Iditarod Expands Drug Testing After Last Year’s Pothead Victory

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Lance Mackey - 2009 Iditarod Champion.jpeg
Photo: Screwed US
Medical marijuana patient Lance Mackey has won the past four Iditarod races. Drug tests were instituted last year — at the urging of jealous opponents, Mackey believes — but the champ tested clean. Now they’re expanding the drug tests.

​Drug tests are back this year for Iditarod dog-sled mushers under updated rules that could now disqualify participants who smoke marijuana before — not just during — the race.

The Iditarod began testing for illegal drugs for the first time last year, reports Kyle Hopkins at The Tacoma News Tribune. Anchorage-based WorkSafe set up a makeshift drug-testing lab in a city supply room in White Mountain, the next-to-last checkpoint on the trail. Officials pulled mushers aside and forced them to take urine tests during their mandatory eight-hour stay in the village.
The top finishers all tested clean, according to Iditarod officials, including champion Lance Mackey, who believed jealous competitors called for the drug tests in hopes the throat-cancer survivor and well-known medicinal cannabis smoker would test positive.

“There goes all the finger-pointing and accusations and assumptions,” winner Mackey told The Associated Press when the test results arrived. “They just got laid to rest.”

APTOPIX Iditarod.jpeg
Photo: AP
Lance Mackey celebrating victory with his lead sled dog, Larry, in 2008

​Mackey legally smokes marijuana for medical purposes in Alaska, one of the 15 states that has legalized medicinal cannabis. With his 2010 victory, Mackey has won the past four Iditarods.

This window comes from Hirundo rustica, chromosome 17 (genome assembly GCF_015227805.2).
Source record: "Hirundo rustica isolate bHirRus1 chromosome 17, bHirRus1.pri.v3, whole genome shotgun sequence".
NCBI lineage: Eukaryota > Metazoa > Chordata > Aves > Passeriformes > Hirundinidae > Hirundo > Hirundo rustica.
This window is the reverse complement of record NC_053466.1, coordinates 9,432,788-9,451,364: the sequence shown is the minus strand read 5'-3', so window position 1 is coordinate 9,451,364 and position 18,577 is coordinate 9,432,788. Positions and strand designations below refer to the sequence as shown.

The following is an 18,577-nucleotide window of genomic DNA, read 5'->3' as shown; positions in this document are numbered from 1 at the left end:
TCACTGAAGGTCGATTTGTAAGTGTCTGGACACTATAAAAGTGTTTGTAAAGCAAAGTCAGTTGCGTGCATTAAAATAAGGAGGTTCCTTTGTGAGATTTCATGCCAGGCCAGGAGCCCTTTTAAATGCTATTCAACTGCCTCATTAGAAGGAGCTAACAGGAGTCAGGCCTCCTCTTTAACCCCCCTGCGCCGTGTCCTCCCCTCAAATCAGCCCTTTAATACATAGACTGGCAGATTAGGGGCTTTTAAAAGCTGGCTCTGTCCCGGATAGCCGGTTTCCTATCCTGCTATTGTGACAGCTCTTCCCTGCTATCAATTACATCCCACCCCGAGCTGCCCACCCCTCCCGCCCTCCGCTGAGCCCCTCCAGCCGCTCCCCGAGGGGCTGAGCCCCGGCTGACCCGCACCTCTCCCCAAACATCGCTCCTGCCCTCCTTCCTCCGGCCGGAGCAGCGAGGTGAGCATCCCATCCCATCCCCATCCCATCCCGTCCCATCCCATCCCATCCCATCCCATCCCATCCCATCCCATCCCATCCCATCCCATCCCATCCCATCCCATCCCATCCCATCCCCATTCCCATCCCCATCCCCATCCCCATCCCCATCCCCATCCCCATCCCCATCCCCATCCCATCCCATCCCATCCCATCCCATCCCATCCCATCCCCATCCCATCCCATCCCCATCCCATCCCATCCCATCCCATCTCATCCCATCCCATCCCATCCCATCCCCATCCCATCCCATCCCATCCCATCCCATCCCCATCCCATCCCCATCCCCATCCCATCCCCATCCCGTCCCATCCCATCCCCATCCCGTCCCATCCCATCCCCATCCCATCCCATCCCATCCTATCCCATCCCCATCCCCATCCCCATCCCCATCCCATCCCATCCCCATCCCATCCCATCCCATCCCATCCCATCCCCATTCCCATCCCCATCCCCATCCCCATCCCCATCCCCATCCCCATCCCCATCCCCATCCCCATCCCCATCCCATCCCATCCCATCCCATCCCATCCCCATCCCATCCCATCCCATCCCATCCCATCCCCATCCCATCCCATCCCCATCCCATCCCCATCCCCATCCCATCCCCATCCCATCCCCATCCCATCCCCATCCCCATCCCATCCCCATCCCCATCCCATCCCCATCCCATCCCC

Two mushers toward the back of the pack did test positive for marijuana last year. The Iditarod never publicly identified them, because race rules were unclear, executive director Stan Hooley said.
Hooley wouldn’t say where the mushers will be tested this year.
The 2010 rules said mushers couldn’t “use drugs” during the race, but the nature of the testing couldn’t prove whether pot was smoked before or during the Iditarod.
The board has now changed the rules to say that merely testing positive can get mushers disqualified, meaning lingering drugs in their systems could get them booted from the race. Unlike most other substances, cannabis metabolites stay in your body for around 30 days because your body loves cannabinoids so much.
Mushers can and do apply for “therapeutic use exemptions” to the drug rules. Hooley said the Iditarod Trail Committee is not told who asks for the drug exemptions.
“In general terms, we understand that a number of mushers did apply for the TUEs [therapeutic use exemptions]last year and again this year,” Hooley said.
The list of banned drugs include:
• Marijuana
• Hashish
• Cocaine
• Amphetamine/methamphetamine
• Opiates (codeine/morphine/heroin)
• Synthetic Opiates/Opioids (hydrocodone, hydromorphone, oxycodone, oxymorphone)
• Propoxyphene
• Phencyclidine (PCP)
• “Any other narcotic or controlled substance as defined by federal or state law”
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